I spent too much time recording and editing videos, as well as thinking of mildly clever things to tweet. And all I got was a few Internet points from people who have probably never played the game. I should have focused on the hot dog.
All those tweets are deleted now, but I archived each one before I deleted it. I have them all in a folder named "In case of pride, break seal", since frankly... they're kinda embarrassing.
I learned that I suck as a social media marketer. And that I don't have time for it. It takes away from me actually making stuff.
I was Terrible at Git
I did not upload to GitHub. To be fair, as a solo developer, I didn't know what problem was being solved by uploading your codebase to some server (other than the issue of backups?). Even today, I'd rather self-host my code than put it on GitHub. But I was left without a Git server, which now I realize is not entirely how Git is supposed to be used. Having all your development progress locked to one machine is kinda sad.
But more importantly, my commits were huge and packed with garbage. Every day I was living life on the edge– I would only commit when changing the version number. Bleh. Is it a miracle that I didn't totally lose the whole game?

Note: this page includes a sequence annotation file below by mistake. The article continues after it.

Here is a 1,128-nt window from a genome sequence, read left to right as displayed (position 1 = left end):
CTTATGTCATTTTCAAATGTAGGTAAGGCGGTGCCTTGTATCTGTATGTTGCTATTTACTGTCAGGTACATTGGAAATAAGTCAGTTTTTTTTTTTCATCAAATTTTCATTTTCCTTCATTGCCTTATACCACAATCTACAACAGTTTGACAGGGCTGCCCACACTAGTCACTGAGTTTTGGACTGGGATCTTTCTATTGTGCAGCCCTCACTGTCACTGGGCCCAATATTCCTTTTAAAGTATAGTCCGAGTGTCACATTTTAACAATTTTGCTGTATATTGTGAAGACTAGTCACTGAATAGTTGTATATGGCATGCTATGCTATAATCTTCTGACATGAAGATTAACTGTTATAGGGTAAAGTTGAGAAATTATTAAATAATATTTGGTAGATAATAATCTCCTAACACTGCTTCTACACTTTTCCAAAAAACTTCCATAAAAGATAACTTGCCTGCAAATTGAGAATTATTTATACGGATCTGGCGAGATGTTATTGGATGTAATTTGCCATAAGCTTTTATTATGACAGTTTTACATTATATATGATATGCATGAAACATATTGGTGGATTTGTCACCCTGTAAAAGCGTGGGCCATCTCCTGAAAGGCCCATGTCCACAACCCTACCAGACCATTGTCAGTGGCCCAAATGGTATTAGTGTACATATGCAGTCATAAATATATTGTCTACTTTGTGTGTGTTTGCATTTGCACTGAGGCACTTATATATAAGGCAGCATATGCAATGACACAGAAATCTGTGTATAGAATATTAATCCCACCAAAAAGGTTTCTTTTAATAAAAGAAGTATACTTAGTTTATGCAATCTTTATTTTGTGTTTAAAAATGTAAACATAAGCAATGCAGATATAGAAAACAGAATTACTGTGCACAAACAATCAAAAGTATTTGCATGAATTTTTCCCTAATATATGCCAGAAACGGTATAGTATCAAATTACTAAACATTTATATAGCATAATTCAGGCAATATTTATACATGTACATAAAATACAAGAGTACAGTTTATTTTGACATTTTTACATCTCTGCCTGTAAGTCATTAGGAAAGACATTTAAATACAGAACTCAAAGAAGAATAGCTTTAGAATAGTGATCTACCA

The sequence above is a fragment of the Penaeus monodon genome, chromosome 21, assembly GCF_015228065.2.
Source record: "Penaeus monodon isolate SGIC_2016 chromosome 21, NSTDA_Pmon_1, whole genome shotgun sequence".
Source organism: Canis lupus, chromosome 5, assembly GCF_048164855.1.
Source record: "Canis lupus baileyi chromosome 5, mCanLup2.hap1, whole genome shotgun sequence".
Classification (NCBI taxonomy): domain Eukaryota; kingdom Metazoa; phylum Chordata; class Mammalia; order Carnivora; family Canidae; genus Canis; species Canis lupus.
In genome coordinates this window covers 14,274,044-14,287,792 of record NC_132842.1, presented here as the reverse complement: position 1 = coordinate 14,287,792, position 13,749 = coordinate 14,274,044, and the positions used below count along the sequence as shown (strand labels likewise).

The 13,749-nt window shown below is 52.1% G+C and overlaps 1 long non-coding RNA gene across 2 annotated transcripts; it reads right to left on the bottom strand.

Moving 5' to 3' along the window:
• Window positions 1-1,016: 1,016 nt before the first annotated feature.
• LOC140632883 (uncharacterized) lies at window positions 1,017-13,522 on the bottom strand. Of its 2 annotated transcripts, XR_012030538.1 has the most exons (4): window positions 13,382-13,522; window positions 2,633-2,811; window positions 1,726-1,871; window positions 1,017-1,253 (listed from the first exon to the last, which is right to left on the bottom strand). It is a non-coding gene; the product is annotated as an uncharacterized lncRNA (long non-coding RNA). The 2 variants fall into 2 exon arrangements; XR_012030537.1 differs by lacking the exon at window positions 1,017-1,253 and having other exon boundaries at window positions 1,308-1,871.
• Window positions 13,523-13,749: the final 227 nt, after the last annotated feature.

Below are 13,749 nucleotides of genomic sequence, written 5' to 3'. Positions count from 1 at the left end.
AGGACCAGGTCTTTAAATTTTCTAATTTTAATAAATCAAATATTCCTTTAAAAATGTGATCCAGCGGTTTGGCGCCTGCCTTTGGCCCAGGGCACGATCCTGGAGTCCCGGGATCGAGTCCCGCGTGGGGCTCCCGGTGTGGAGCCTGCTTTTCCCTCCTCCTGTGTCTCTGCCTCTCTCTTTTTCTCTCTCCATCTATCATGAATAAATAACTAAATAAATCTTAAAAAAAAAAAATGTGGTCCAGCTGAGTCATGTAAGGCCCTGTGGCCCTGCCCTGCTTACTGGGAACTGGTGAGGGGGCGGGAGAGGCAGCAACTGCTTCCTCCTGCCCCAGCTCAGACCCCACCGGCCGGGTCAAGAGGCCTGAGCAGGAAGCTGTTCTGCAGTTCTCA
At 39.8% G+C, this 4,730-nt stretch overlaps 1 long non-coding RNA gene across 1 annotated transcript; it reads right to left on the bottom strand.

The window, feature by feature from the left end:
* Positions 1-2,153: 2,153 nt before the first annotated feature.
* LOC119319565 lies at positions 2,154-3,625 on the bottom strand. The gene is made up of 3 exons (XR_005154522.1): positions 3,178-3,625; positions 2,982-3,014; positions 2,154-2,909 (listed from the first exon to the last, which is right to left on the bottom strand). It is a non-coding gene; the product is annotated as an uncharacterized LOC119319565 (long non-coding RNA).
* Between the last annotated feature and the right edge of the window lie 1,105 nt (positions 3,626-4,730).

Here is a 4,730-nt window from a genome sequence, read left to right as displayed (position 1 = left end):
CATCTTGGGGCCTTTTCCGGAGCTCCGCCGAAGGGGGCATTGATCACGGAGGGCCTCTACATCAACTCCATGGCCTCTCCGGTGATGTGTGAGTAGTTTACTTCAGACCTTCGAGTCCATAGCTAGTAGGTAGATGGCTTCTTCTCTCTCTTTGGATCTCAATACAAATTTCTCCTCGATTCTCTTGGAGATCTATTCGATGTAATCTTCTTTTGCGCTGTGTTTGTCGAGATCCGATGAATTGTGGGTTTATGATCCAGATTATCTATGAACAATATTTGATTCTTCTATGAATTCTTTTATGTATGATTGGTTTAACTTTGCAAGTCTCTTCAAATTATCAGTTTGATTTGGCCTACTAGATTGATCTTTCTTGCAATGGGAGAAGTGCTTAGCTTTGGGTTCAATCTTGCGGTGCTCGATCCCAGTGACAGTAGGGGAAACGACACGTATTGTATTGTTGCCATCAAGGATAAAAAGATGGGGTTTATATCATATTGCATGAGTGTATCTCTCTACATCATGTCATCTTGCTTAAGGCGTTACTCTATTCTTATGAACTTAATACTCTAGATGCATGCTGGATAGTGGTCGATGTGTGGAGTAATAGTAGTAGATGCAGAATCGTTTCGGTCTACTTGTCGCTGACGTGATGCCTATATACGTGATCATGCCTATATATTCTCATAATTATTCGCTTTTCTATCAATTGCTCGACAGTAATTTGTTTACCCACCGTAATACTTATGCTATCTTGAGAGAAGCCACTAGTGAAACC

I learned Git commits should be as small as possible and be descriptive of what changed. Also you need a Git server. Even if it's not GitHub.
Alright, enough about my failures. Let's get indulgent on Super Development Wins! Does it matter that this part is less than half the length of the one about the L's? Nah, I think it's natural that you learn more from your mistakes.
I Didn't Write No Cringy Narrative
I almost added a story to this game. Long story short, I wanted to subvert the "Evil Narrator is Doing Lab Tests on You or Something" trope (you know how Portal and a bunch of old Flash games do that). There would have been two competing narrators: one the evil mean guy, and the other the cool nice guy who's trying to get you out of there. That was the original intention behind the Cat Lab area and Millie's sudden escape: she's getting broken out of an indie game cliche!
In the end, I scrapped that whole idea because good writing is hard. Not that it's a bad idea for a story, I feel the game's just better without it.
I Had a Web-Game Scope
Well, I initially started out with some form of scope overload. Tons of levels with a Mario Galaxy-like mission structure? That's fun! But after barely getting past the basic gameplay, I switched gears and set out to make 30 tiny levels. And it still took me eleven months. Dang!
Big scope isn't bad. It's just, as ten thousand other indie developers will tell you, highly not recommended (lowly recommended?) for those just starting out. I've got very little to add to this topic.
Oh, wait, I just thought of something. Maybe making tiny games allows you to keep moving on and starting fresh with your gradually growing experience. Just think if Millie were in its fourth year of development and I had to keep ripping out terribly structured amateur code. Oh no!
I Finished Something
This is a fact. Insert some flowery speech here.
Millie's Weird World may not have been a huge hit (or even a small hit), but it was a win for me. Why? I learned stuff. The end. Thanks for reading.